The Weird World Of - Eccentric People
"If you're poor and you do something stupid, you're nuts. If your rich and do something stupid, your eccentric." Bobby Heenan
We've all heard of them and read about them. But what is an eccentric person? Is it a form of insanity? Or are these people simply free spirits who have the courage to do their own thing? This first collection of eccentrics are taken from times past. But be assured, eccentricity is alive and well in the 21st century!
- Noun - a person that deviates markedly from an established norm, especially a person of odd or unconventional behaviour.
- Adjective - Departing from a recognized, conventional, or established norm or pattern.
The above definition gives a sense of what an eccentric person may be like. But it doesn't cover the range and versatility of behaviours and habits displayed by many eccentrics. Perhaps the best way to understand these unique people is to read about what their lives were like.
Jemmy - The Eccentric Business Man of York
James Hirst - known as 'Jemmy' was not only one of the most famous eccentrics of his time, but he was also one of the best businessmen of his age. Despite the idea that most eccentrics tended to lose their fortunes, Jemmy was the exception to the rule. He was born in Rawcliffe, Yorkshire in 1738. Very early on his bizarre behaviour would lead him into trouble. He was expelled from his first school due to many antics such as training his teacher's pig to jump hurdles. As a young man he became so well known for his weird experiments and behaviour that he came to the attention of the King - George III - who commanded him to attend his court. Here are some of the other escapades that Jemmy became famous for:
- It was very rare for Jemmy to ever ride a horse while travelling. Preferring instead his favourite bull called Jupiter.
- When hosting a party at his home, guests would be served drinks from Jemmy's favourite coffin that was set up in the parlour. Jemmy also had a 'second best' coffin that stood up on its end. The front of the coffin had folding doors to get in and also a window at the head end. Guests were invited to try it out. But when they closed the doors they found they could not be opened from the inside. Men would have to pay a penny to be released and women would have to give Jemmy one of their garters.
- When first summoned by King George III to attend his court, Jemmy apologised to his Majesty, that he could not come immediately on his request. He was busy teaching an otter to swim at the time.
- When Jemmy did arrive at court, he arrived in a multi-coloured wicker carriage designed and made by himself. He wore a lambskin hat thought to have been at least 9 feet in circumference. An otter-lined coat made of red flannel. A waistcoat made from drake's feathers. Patchwork breeches and socks that were striped and coloured red-white. On his feet he wore magnificent shoes with an enormous silver buckle adorning them. The King's reaction? Apparently King George was delighted with Jemmy and filled his wickerwork carriage with bottles of the finest wine from the royal cellars.
- Jemmy used his wicker carriage frequently. On one occasion at least he is known to have rigged the carriage with ship's sails and 'sailed' into Pontefract. However, a sudden gust of wind caught the sails and blew the whole contraption into a draper's shop window.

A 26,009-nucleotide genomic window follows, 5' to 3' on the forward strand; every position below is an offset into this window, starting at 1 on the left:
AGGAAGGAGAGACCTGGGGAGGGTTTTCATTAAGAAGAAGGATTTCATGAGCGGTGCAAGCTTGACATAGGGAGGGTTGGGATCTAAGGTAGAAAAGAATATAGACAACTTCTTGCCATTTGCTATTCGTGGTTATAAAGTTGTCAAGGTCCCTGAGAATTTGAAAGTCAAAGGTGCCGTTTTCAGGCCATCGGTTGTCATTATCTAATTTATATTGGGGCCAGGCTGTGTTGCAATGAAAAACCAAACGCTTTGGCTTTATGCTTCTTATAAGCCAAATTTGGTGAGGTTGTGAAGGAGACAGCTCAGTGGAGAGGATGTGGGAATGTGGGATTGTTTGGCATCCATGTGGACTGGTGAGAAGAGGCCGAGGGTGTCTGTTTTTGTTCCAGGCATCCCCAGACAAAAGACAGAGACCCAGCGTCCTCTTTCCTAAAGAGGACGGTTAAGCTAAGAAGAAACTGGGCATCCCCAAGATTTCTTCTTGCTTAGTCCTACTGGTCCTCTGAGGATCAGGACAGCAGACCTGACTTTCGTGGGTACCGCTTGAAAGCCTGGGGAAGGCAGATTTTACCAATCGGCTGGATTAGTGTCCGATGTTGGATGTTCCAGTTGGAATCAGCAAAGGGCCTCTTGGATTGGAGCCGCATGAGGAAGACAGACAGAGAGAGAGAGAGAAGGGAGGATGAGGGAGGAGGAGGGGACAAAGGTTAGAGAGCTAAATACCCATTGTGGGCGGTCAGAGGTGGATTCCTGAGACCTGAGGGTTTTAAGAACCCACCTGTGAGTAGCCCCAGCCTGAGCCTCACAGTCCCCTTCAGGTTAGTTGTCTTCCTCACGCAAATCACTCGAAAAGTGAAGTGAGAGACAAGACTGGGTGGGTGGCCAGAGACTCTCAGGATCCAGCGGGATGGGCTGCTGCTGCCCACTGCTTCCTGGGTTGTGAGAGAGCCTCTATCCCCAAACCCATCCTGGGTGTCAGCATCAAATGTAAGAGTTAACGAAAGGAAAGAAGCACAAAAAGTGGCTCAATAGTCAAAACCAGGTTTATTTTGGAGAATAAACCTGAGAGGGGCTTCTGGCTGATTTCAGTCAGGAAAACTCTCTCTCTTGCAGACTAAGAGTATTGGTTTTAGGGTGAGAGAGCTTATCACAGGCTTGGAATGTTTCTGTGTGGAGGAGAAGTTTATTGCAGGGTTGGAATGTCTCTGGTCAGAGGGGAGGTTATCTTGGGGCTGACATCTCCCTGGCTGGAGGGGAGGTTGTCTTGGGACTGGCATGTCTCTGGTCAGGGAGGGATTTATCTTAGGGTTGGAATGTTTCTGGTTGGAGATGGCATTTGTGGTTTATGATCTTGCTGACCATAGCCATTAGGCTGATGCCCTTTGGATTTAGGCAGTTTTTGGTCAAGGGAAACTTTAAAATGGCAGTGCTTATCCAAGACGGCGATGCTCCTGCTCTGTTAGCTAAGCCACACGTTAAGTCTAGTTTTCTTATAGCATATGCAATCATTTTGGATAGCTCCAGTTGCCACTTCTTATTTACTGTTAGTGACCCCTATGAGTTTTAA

- One of his wishes when he died was that his coffin should be carried by 12 old maids. They were to be accompanied by both a fiddler and a bagpiper. On his death only two old maids were found that would swear to still being 'maidenly'. In addition, the horrified vicar banned the fiddler from the proceedings. He allowed the piper to stay but he was instructed to play only 'solemn and appropriate music.'
- Jemmy would also go around his neighbourhood blowing a hunting horn. This was not for the 'hunt' but to summon all the poor and elderly in the surrounding areas to visit him at his home for tea. They were of course served tea out of the previously mentioned 'favourite coffin'.
- Jemmy married his housekeeper dressed in a Roman toga and the cermony was reported to have been conducted in sign language.
Elagabulus - The Horrible
Elagabulus was Roman Emperor from AD 218 - 222. By all accounts this young man was either completely insane or extraordinarily eccentric. People were so fed up with his antics that his Grandmother ordered his assassination when he was 17 years of age. Since that time, although not one of the most famous of emperors, there was plenty written about him in the aftermath. Scholars are divided as to what is real about Elagabulus and what was fabricated for propaganda reasons after his death. What does remain clear is that most historians - ancient and modern - agree that this young emperor was weird! Here are just some of the things claimed to have been carried out by him:
- He may have been responsible for inventing the first 'whoopee' cushions. He would invite 7 of the fattest men in Rome to dine with him. The men would be asked to sit on cushions filled with air. When they were comfortable, slaves were instructed to pierce the cushions sending the obese men sprawling all over the floor - much to the delight of the Emperor who would go into fits of hysterical laughter.
- Guests would often be served bizarre meals. On occasion it was known for artificial food to be served. Fruit, meats and other edibles were made out of such things as glass, ivory and gem stones. The strict etiquette of the time made it impossible for guests to refuse to eat this most expensive of meals. If any guest developed any health issues related to these meals, it is not recorded.